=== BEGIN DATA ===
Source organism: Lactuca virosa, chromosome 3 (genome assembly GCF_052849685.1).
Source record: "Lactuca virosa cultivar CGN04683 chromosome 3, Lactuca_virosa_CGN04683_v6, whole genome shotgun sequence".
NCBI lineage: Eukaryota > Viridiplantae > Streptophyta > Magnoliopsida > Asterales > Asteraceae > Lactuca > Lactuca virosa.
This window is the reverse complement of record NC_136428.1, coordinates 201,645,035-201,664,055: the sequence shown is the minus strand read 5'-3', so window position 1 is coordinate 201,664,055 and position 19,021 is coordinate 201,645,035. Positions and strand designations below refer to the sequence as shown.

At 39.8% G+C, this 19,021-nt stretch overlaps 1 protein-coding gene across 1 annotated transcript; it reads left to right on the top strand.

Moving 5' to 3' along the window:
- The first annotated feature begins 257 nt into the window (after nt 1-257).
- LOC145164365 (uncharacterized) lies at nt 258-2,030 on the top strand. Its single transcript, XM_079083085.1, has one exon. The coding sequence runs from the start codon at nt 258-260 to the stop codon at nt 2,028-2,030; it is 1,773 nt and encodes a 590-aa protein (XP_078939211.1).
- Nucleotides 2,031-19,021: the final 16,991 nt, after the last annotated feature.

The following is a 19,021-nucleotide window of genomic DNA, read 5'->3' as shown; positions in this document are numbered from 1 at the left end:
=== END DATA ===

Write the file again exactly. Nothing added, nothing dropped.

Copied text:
Source organism: Lactuca virosa, chromosome 3 (genome assembly GCF_052849685.1).
Source record: "Lactuca virosa cultivar CGN04683 chromosome 3, Lactuca_virosa_CGN04683_v6, whole genome shotgun sequence".
NCBI lineage: Eukaryota > Viridiplantae > Streptophyta > Magnoliopsida > Asterales > Asteraceae > Lactuca > Lactuca virosa.
This window is the reverse complement of record NC_136428.1, coordinates 201,645,035-201,664,055: the sequence shown is the minus strand read 5'-3', so window position 1 is coordinate 201,664,055 and position 19,021 is coordinate 201,645,035. Positions and strand designations below refer to the sequence as shown.

At 39.8% G+C, this 19,021-nt stretch overlaps 1 protein-coding gene across 1 annotated transcript; it reads left to right on the top strand.

Moving 5' to 3' along the window:
- The first annotated feature begins 257 nt into the window (after nt 1-257).
- LOC145164365 (uncharacterized) lies at nt 258-2,030 on the top strand. Its single transcript, XM_079083085.1, has one exon. The coding sequence runs from the start codon at nt 258-260 to the stop codon at nt 2,028-2,030; it is 1,773 nt and encodes a 590-aa protein (XP_078939211.1).
- Nucleotides 2,031-19,021: the final 16,991 nt, after the last annotated feature.

The following is a 19,021-nucleotide window of genomic DNA, read 5'->3' as shown; positions in this document are numbered from 1 at the left end: